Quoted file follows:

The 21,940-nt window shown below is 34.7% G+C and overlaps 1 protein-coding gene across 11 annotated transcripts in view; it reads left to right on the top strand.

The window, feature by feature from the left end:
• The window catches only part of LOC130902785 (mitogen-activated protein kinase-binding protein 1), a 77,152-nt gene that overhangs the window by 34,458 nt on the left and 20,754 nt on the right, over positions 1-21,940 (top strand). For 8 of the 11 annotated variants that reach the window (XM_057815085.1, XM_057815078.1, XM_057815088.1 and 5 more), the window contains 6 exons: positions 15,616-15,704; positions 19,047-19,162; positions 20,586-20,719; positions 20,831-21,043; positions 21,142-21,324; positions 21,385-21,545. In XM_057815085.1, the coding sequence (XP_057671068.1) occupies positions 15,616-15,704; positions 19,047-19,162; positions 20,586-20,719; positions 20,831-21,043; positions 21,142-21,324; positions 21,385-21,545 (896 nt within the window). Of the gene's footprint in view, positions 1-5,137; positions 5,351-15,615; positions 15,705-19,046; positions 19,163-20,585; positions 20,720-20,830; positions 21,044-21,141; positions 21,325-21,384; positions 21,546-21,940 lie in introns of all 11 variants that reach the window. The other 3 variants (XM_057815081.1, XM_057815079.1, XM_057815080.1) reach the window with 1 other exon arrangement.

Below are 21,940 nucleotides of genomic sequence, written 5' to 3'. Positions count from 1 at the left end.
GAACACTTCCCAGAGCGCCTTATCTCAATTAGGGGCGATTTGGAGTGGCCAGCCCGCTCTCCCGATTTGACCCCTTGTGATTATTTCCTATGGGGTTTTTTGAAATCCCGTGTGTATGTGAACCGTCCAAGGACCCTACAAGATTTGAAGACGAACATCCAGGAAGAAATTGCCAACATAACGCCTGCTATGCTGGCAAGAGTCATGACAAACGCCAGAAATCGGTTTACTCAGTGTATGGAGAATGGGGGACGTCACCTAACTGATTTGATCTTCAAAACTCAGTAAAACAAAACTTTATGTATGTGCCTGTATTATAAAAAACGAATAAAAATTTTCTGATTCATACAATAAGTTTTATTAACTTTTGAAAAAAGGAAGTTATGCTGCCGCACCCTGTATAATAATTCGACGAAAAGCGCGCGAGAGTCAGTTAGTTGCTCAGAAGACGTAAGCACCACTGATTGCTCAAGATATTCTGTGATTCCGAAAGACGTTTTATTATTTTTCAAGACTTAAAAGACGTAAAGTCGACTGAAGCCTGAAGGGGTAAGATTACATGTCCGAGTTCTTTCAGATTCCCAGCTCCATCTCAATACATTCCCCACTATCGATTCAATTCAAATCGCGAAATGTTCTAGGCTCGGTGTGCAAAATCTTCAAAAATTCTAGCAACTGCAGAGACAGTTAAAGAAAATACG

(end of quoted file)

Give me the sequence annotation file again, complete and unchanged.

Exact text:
The 21,940-nt window shown below is 34.7% G+C and overlaps 1 protein-coding gene across 11 annotated transcripts in view; it reads left to right on the top strand.

The window, feature by feature from the left end:
• The window catches only part of LOC130902785 (mitogen-activated protein kinase-binding protein 1), a 77,152-nt gene that overhangs the window by 34,458 nt on the left and 20,754 nt on the right, over positions 1-21,940 (top strand). For 8 of the 11 annotated variants that reach the window (XM_057815085.1, XM_057815078.1, XM_057815088.1 and 5 more), the window contains 6 exons: positions 15,616-15,704; positions 19,047-19,162; positions 20,586-20,719; positions 20,831-21,043; positions 21,142-21,324; positions 21,385-21,545. In XM_057815085.1, the coding sequence (XP_057671068.1) occupies positions 15,616-15,704; positions 19,047-19,162; positions 20,586-20,719; positions 20,831-21,043; positions 21,142-21,324; positions 21,385-21,545 (896 nt within the window). Of the gene's footprint in view, positions 1-5,137; positions 5,351-15,615; positions 15,705-19,046; positions 19,163-20,585; positions 20,720-20,830; positions 21,044-21,141; positions 21,325-21,384; positions 21,546-21,940 lie in introns of all 11 variants that reach the window. The other 3 variants (XM_057815081.1, XM_057815079.1, XM_057815080.1) reach the window with 1 other exon arrangement.

Below are 21,940 nucleotides of genomic sequence, written 5' to 3'. Positions count from 1 at the left end.
GAACACTTCCCAGAGCGCCTTATCTCAATTAGGGGCGATTTGGAGTGGCCAGCCCGCTCTCCCGATTTGACCCCTTGTGATTATTTCCTATGGGGTTTTTTGAAATCCCGTGTGTATGTGAACCGTCCAAGGACCCTACAAGATTTGAAGACGAACATCCAGGAAGAAATTGCCAACATAACGCCTGCTATGCTGGCAAGAGTCATGACAAACGCCAGAAATCGGTTTACTCAGTGTATGGAGAATGGGGGACGTCACCTAACTGATTTGATCTTCAAAACTCAGTAAAACAAAACTTTATGTATGTGCCTGTATTATAAAAAACGAATAAAAATTTTCTGATTCATACAATAAGTTTTATTAACTTTTGAAAAAAGGAAGTTATGCTGCCGCACCCTGTATAATAATTCGACGAAAAGCGCGCGAGAGTCAGTTAGTTGCTCAGAAGACGTAAGCACCACTGATTGCTCAAGATATTCTGTGATTCCGAAAGACGTTTTATTATTTTTCAAGACTTAAAAGACGTAAAGTCGACTGAAGCCTGAAGGGGTAAGATTACATGTCCGAGTTCTTTCAGATTCCCAGCTCCATCTCAATACATTCCCCACTATCGATTCAATTCAAATCGCGAAATGTTCTAGGCTCGGTGTGCAAAATCTTCAAAAATTCTAGCAACTGCAGAGACAGTTAAAGAAAATACG